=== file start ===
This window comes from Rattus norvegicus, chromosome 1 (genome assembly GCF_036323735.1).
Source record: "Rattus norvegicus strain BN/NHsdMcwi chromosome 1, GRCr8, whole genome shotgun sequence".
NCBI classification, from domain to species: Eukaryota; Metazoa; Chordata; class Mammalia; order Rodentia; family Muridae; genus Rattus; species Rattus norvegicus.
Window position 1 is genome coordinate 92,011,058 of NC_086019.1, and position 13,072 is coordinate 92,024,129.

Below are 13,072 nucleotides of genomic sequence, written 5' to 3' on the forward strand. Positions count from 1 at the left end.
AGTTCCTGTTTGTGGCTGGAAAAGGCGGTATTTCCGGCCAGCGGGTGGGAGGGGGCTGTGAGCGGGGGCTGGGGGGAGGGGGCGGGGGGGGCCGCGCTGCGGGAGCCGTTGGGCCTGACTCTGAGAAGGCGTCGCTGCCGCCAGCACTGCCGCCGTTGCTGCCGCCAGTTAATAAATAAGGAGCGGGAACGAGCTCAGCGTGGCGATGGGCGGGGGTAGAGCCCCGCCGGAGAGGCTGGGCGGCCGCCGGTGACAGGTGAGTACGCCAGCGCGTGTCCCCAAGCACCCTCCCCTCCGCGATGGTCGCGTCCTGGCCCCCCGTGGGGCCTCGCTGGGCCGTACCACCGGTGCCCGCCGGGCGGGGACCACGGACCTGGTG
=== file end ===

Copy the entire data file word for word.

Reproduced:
This window comes from Rattus norvegicus, chromosome 1 (genome assembly GCF_036323735.1).
Source record: "Rattus norvegicus strain BN/NHsdMcwi chromosome 1, GRCr8, whole genome shotgun sequence".
NCBI classification, from domain to species: Eukaryota; Metazoa; Chordata; class Mammalia; order Rodentia; family Muridae; genus Rattus; species Rattus norvegicus.
Window position 1 is genome coordinate 92,011,058 of NC_086019.1, and position 13,072 is coordinate 92,024,129.

Below are 13,072 nucleotides of genomic sequence, written 5' to 3' on the forward strand. Positions count from 1 at the left end.
AGTTCCTGTTTGTGGCTGGAAAAGGCGGTATTTCCGGCCAGCGGGTGGGAGGGGGCTGTGAGCGGGGGCTGGGGGGAGGGGGCGGGGGGGGCCGCGCTGCGGGAGCCGTTGGGCCTGACTCTGAGAAGGCGTCGCTGCCGCCAGCACTGCCGCCGTTGCTGCCGCCAGTTAATAAATAAGGAGCGGGAACGAGCTCAGCGTGGCGATGGGCGGGGGTAGAGCCCCGCCGGAGAGGCTGGGCGGCCGCCGGTGACAGGTGAGTACGCCAGCGCGTGTCCCCAAGCACCCTCCCCTCCGCGATGGTCGCGTCCTGGCCCCCCGTGGGGCCTCGCTGGGCCGTACCACCGGTGCCCGCCGGGCGGGGACCACGGACCTGGTG